Discerning Correction

John MacArthur

(Photo: Unsplash)

Discernment is a critical need in the church today. As we have already seen, it is required by both leaders and laymen alike for the exercise of godly judgment. It is vital in helping believers rightly inhabit and interact with the sinful world around us. Added to that, discernment is also necessary within the church as a means of correcting others and examining ourselves.

According to Scripture, we are supposed to judge one another with regard to overt acts of sin. Paul wrote, “Do you not judge those who are within the church? But those who are outside, God judges. Remove the wicked man from among yourselves” (1 Corinthians 5:12–13). That speaks of the same process of discipline outlined by Jesus Himself in Matthew 18:15-18:

If your brother sins, go and show him his fault in private; if he listens to you, you have won your brother. But if he does not listen to you, take one or two more with you, so that by the mouth of two or three witnesses every fact may be confirmed. If he refuses to listen to them, tell it to the church; and if he refuses to listen even to the church, let him be to you as a Gentile and a tax collector. Truly I say to you, whatever you bind on earth shall have been bound in heaven; and whatever you loose on earth shall have been loosed in heaven.

God’s desire for His children here on earth is purity of life. It is impossible to study Scripture attentively and not be overwhelmingly convinced that God wants His people to be, above all else, holy, and that He is grieved by sin of any kind. Directly quoting God’s command to His covenant people, Israel, Peter wrote the same command to Christ’s church: “You shall be holy, for I am holy” (1 Peter 1:16; cf. Leviticus 11:44).

Because God is so concerned for the holiness of His people, they should be equally concerned. The church cannot preach and teach a message it does not live and have any integrity before God, or even before the world. Yet in many churches where there is no tolerance for sin in principle, there is much tolerance for it in practice. And when preaching becomes separated from living, it becomes separated both from integrity and from spiritual and moral effectiveness. It promotes hypocrisy instead of holiness. Divorcing biblical teaching from daily living is compromise of the worst sort. It corrupts the church, grieves the Lord, and dishonors His Word and His name.

It is not surprising, therefore, that public discipline for unrepentant sin is rare in the church today. Where there is little genuine desire for purity there will also be little desire to deal with impurity. The misinterpreted and misapplied statement of Jesus to not judge lest we be judged (Matthew 7:1) has been used to justify the tolerance of every sort of sin and false teaching. The ideas that every person’s privacy is essentially to be protected and that each person is responsible only to himself have engulfed much of the church. Under the guise of false love and spurious humility that refuse to hold others to account, many Christians are as dedicated as some unbelievers to the unbiblical notion of “live and let live.” The church, however, is not nearly so careful not to gossip about someone’s sinning as it is not to confront it and call for it to stop.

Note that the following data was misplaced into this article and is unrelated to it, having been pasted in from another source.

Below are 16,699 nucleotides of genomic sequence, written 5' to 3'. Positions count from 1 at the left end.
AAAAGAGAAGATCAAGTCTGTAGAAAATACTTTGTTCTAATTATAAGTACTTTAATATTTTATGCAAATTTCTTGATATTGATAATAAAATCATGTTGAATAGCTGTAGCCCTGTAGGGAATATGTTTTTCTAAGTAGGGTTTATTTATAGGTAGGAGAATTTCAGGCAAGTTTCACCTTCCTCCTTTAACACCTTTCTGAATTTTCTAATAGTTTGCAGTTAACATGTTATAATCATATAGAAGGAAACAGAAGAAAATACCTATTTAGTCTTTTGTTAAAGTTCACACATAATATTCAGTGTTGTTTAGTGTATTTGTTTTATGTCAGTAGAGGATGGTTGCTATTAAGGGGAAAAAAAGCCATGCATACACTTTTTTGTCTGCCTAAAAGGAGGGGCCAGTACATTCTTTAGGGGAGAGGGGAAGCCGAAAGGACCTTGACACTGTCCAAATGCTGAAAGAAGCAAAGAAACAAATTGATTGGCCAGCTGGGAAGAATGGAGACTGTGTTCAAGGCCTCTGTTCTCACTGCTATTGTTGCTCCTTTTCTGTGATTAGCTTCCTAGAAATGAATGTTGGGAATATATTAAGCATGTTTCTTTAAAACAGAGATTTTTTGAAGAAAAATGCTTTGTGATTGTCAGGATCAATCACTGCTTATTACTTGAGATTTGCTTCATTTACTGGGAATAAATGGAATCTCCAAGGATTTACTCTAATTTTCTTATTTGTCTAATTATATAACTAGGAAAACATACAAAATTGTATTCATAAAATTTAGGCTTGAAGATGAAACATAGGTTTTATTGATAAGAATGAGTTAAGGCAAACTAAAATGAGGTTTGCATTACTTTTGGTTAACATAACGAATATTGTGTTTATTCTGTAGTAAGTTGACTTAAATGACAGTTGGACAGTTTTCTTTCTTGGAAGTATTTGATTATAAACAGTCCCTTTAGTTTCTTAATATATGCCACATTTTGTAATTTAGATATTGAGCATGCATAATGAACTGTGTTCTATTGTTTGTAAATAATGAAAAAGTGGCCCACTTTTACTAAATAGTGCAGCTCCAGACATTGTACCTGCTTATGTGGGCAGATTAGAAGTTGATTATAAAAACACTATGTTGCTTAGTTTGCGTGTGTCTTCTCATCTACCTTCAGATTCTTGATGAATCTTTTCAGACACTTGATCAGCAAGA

The church has always needed to confront the sins of its people. During its early days, many foreign visitors to Palestine were converted to Christ and decided to stay in or near Jerusalem in order to enjoy the fellowship of believers there. A large number of native Jewish converts were ostracized by their families and lost their jobs because of their new found faith. To help support those needy brothers and sisters—many of whom were virtually destitute—the believers who had property and possession sold them and gave the proceeds to the apostles, who “distributed to each, as any had need” (Acts 4:35). That practice was the spontaneous reaction of generous, Spirit-filled hearts to meet the practical needs of fellow Christians.

During that time, a couple named Ananias and Sapphira sold a piece of their property and pledged to God that they would give all the proceeds to the apostles for use in the church. Somewhere in the process, however, they decided to keep back a portion of the pledged money for themselves. In order not to appear less generous than their fellow believers, however, they falsely reported that they were giving the full amount. When the Lord revealed the duplicity to Peter, he first confronted the husband.

“Ananias, why has Satan filled your heart to lie to the Holy Spirit and to keep back some of the price of the land? While it remained unsold, did it not remain your own? And after it was sold, was it not under your control? Why is it that you have conceived this deed in your heart? You have not lied to men, but to God.” And as he heard these words, Ananias fell down and breathed his last. (Acts 5:3-5, NASB)